Ive also had an issue with pill boxes and loosing compartments of them .. Ive got 3 or 4 different ones here.. in which Ive lost a day or so compartments out of them.

    Good idea. The other day I had to do a list of my meds again and they were all on the cupboard in the kitchen and due to being unable to stand there to list them all.. I had to go and lug the whole lot back to my bedroom and bed, which took quite a few trips back and forth.

    Keeping them in a box I could pick up and carry to where needed, is a great idea and would of been MUCH easier.

    thanks
  3. SickOfSickness

    SickOfSickness Senior Member

    Messages:
    1,756
    Likes:
    850
    US
  4. Calathea

    Calathea Darkness therapy

    Messages:
    1,080
    Likes:
    527
    Scotland
    Hey Tania,

    I'm not all that organised - I've learnt all of this the hard way! You will not believe how long it took for me to think of keeping all the current meds/supplements in a box. Before, they were in a drawer of my bedside chest, so that not only were the current ones all muddled up with the ones I wasn't actually taking and the spare painkillers, but every single week we had to bring in a tray, put the boxes on the tray, take the tray through to the living room, and then try to remember which ones we'd taken pills from. Now they live in a box near the dining table, it's so much easier.

    I don't use a weekly pillbox, I use seven daily ones. They don't fit together, though of course they're kept together, in the same bedside drawer. The weekly ones are far too small, they don't have enough space for even a basic dose of ME supplements. Right now I'm using the Pilbox Maxi (yes, just one L, it's French). It's not perfect, I'm not that keen on the way the lid slides on and off for the whole box, rather than being able to lift a lid for each compartment. But it's pretty much the biggest I've tried. If nothing else, the big round tablets of Vitamin D/calcium I have on prescription don't fit in much. I've had mine for years, they appear to have recoloured it amber in the meantime.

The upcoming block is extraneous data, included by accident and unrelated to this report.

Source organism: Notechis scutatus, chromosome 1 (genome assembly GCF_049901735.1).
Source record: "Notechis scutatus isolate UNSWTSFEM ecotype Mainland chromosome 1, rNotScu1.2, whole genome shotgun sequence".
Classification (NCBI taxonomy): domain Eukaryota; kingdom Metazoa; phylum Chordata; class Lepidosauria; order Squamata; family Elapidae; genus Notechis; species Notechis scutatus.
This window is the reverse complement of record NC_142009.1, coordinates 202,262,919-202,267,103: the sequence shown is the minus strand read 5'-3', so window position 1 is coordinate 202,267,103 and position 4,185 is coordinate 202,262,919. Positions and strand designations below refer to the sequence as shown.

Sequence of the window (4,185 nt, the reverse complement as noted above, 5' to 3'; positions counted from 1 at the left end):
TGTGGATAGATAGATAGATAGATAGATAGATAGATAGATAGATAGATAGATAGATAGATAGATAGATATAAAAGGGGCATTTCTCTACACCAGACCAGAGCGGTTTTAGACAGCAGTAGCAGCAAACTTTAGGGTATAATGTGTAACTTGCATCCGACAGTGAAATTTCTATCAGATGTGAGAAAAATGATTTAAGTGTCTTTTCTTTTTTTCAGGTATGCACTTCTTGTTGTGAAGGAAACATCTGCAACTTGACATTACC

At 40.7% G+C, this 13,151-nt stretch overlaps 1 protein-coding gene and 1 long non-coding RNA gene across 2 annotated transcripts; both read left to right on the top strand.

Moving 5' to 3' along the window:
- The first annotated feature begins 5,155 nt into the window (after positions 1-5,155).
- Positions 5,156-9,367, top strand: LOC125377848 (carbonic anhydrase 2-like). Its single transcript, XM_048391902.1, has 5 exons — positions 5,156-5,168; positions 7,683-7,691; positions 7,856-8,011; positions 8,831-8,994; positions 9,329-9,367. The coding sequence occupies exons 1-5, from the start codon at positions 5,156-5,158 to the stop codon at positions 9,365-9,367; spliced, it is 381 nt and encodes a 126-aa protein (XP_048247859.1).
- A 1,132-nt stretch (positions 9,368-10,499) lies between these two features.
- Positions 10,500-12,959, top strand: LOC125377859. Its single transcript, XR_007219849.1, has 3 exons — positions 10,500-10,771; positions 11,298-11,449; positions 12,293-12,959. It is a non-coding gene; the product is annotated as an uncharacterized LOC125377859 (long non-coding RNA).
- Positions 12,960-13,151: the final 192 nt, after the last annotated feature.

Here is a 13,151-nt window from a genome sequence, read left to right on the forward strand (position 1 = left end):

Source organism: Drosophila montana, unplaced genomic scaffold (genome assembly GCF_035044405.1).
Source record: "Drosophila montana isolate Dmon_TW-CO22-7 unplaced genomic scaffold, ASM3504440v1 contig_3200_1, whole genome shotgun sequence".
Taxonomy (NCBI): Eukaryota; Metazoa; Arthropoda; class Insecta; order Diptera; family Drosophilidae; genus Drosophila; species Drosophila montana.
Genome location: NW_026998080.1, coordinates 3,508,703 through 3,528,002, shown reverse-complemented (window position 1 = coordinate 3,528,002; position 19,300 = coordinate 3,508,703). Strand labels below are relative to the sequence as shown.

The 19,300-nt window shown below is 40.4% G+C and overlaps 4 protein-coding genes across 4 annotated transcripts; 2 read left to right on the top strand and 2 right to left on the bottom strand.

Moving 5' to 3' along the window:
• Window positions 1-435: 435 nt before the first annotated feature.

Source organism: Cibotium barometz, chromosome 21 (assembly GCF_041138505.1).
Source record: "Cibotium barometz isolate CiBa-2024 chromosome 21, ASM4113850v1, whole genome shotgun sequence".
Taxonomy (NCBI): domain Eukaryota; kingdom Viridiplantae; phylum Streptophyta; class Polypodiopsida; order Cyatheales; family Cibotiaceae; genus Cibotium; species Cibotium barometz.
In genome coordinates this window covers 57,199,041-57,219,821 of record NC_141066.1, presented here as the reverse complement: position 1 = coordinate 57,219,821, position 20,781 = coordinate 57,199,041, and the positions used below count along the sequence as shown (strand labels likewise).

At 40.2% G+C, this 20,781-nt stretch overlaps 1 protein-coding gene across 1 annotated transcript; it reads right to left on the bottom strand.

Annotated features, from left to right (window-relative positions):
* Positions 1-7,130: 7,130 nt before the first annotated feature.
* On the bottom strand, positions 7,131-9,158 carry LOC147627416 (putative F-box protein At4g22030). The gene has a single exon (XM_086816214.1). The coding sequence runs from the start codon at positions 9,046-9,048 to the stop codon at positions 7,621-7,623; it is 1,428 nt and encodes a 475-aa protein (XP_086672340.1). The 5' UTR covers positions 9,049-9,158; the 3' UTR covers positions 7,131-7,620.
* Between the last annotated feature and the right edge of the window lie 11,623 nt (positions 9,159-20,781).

It may help to keep a list of what you're taking and when, since these things tend to desert you when you're staring at a row of bottles, and especially if you're getting someone else to help.

    Another thing I forgot to warn people to watch out for is making sure you start at the right end of the daily pillbox. Starting with the bedtime end in the morning can be a bad idea if you take stuff to help you sleep.

    It does take a while to get used to doing it this way, but even with a fairly bad memory I always get into the routine sooner or later. I have support workers in each week, and they have printed off sheets to follow which tell them that we do the meds boxes on Tuesdays, so that keeps us from forgetting. If you don't have someone formal like that set up, try using reminder software on your phone or computer. I have Active Desktop Calendar, for instance, and I could set up a weekly alarm on that if I wanted.